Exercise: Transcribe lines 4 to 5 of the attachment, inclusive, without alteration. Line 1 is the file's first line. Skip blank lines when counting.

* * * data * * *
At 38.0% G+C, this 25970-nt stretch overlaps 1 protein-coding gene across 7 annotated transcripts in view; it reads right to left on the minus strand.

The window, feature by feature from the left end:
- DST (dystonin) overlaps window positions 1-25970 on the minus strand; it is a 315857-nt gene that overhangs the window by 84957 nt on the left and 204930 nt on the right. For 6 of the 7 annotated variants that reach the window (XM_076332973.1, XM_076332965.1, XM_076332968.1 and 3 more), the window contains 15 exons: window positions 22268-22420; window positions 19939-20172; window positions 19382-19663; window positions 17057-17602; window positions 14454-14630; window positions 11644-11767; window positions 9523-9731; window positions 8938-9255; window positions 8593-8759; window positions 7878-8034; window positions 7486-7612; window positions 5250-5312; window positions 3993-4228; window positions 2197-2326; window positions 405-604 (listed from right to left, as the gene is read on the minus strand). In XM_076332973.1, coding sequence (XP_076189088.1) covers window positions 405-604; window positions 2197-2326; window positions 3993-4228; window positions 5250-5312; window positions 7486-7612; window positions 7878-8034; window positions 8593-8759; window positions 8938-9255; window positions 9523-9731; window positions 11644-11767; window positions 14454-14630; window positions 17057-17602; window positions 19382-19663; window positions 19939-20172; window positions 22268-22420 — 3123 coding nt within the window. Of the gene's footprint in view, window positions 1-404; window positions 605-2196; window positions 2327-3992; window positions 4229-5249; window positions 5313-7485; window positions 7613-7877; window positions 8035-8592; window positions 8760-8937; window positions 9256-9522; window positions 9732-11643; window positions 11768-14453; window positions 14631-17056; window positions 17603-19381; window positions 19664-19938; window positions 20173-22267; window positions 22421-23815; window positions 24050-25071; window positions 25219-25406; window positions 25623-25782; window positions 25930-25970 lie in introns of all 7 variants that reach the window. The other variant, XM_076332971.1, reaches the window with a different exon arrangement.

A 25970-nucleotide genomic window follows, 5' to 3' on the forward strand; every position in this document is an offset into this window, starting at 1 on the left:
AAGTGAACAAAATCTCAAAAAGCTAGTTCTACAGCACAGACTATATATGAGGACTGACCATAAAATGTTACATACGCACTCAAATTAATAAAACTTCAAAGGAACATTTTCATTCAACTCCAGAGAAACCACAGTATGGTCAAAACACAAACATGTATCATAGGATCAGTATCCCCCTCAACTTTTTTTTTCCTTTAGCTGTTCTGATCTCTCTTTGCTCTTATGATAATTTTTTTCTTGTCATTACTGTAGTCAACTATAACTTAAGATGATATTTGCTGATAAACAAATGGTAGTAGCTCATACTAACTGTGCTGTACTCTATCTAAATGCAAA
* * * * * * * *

A 25970-nucleotide genomic window follows, 5' to 3' on the forward strand; every position in this document is an offset into this window, starting at 1 on the left:
AAGTGAACAAAATCTCAAAAAGCTAGTTCTACAGCACAGACTATATATGAGGACTGACCATAAAATGTTACATACGCACTCAAATTAATAAAACTTCAAAGGAACATTTTCATTCAACTCCAGAGAAACCACAGTATGGTCAAAACACAAACATGTATCATAGGATCAGTATCCCCCTCAACTTTTTTTTTCCTTTAGCTGTTCTGATCTCTCTTTGCTCTTATGATAATTTTTTTCTTGTCATTACTGTAGTCAACTATAACTTAAGATGATATTTGCTGATAAACAAATGGTAGTAGCTCATACTAACTGTGCTGTACTCTATCTAAATGCAAA